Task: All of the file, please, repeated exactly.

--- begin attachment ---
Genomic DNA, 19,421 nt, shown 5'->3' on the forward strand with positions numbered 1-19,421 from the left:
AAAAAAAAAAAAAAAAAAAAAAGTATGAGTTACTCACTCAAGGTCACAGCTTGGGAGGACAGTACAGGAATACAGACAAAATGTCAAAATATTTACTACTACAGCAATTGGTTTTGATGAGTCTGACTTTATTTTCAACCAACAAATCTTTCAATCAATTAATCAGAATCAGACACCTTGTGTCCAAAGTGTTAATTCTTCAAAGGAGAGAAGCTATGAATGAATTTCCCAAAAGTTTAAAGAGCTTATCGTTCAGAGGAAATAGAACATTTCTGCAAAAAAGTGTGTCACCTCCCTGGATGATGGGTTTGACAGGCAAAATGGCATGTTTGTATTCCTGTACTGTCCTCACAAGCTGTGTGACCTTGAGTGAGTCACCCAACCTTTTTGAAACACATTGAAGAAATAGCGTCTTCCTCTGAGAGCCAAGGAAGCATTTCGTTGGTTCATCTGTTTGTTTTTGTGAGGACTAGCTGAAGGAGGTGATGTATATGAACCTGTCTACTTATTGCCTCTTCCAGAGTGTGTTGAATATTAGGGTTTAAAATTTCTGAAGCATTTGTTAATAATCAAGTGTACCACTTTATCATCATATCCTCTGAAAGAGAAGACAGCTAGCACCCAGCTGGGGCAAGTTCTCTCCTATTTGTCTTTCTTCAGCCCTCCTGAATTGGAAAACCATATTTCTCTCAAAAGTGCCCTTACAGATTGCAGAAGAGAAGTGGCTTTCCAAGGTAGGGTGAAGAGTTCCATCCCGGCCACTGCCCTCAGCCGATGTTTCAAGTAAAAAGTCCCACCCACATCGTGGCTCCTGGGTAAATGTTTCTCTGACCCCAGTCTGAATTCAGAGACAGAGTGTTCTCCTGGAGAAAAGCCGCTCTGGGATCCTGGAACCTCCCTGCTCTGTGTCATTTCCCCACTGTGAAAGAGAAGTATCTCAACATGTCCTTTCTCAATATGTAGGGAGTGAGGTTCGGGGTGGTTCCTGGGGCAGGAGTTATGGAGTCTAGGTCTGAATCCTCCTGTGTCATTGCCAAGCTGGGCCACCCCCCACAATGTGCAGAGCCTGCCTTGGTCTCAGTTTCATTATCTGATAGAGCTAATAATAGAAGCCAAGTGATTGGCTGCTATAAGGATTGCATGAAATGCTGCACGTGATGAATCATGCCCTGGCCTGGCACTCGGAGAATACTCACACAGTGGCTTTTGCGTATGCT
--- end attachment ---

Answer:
Genomic DNA, 19,421 nt, shown 5'->3' on the forward strand with positions numbered 1-19,421 from the left:
AAAAAAAAAAAAAAAAAAAAAAGTATGAGTTACTCACTCAAGGTCACAGCTTGGGAGGACAGTACAGGAATACAGACAAAATGTCAAAATATTTACTACTACAGCAATTGGTTTTGATGAGTCTGACTTTATTTTCAACCAACAAATCTTTCAATCAATTAATCAGAATCAGACACCTTGTGTCCAAAGTGTTAATTCTTCAAAGGAGAGAAGCTATGAATGAATTTCCCAAAAGTTTAAAGAGCTTATCGTTCAGAGGAAATAGAACATTTCTGCAAAAAAGTGTGTCACCTCCCTGGATGATGGGTTTGACAGGCAAAATGGCATGTTTGTATTCCTGTACTGTCCTCACAAGCTGTGTGACCTTGAGTGAGTCACCCAACCTTTTTGAAACACATTGAAGAAATAGCGTCTTCCTCTGAGAGCCAAGGAAGCATTTCGTTGGTTCATCTGTTTGTTTTTGTGAGGACTAGCTGAAGGAGGTGATGTATATGAACCTGTCTACTTATTGCCTCTTCCAGAGTGTGTTGAATATTAGGGTTTAAAATTTCTGAAGCATTTGTTAATAATCAAGTGTACCACTTTATCATCATATCCTCTGAAAGAGAAGACAGCTAGCACCCAGCTGGGGCAAGTTCTCTCCTATTTGTCTTTCTTCAGCCCTCCTGAATTGGAAAACCATATTTCTCTCAAAAGTGCCCTTACAGATTGCAGAAGAGAAGTGGCTTTCCAAGGTAGGGTGAAGAGTTCCATCCCGGCCACTGCCCTCAGCCGATGTTTCAAGTAAAAAGTCCCACCCACATCGTGGCTCCTGGGTAAATGTTTCTCTGACCCCAGTCTGAATTCAGAGACAGAGTGTTCTCCTGGAGAAAAGCCGCTCTGGGATCCTGGAACCTCCCTGCTCTGTGTCATTTCCCCACTGTGAAAGAGAAGTATCTCAACATGTCCTTTCTCAATATGTAGGGAGTGAGGTTCGGGGTGGTTCCTGGGGCAGGAGTTATGGAGTCTAGGTCTGAATCCTCCTGTGTCATTGCCAAGCTGGGCCACCCCCCACAATGTGCAGAGCCTGCCTTGGTCTCAGTTTCATTATCTGATAGAGCTAATAATAGAAGCCAAGTGATTGGCTGCTATAAGGATTGCATGAAATGCTGCACGTGATGAATCATGCCCTGGCCTGGCACTCGGAGAATACTCACACAGTGGCTTTTGCGTATGCT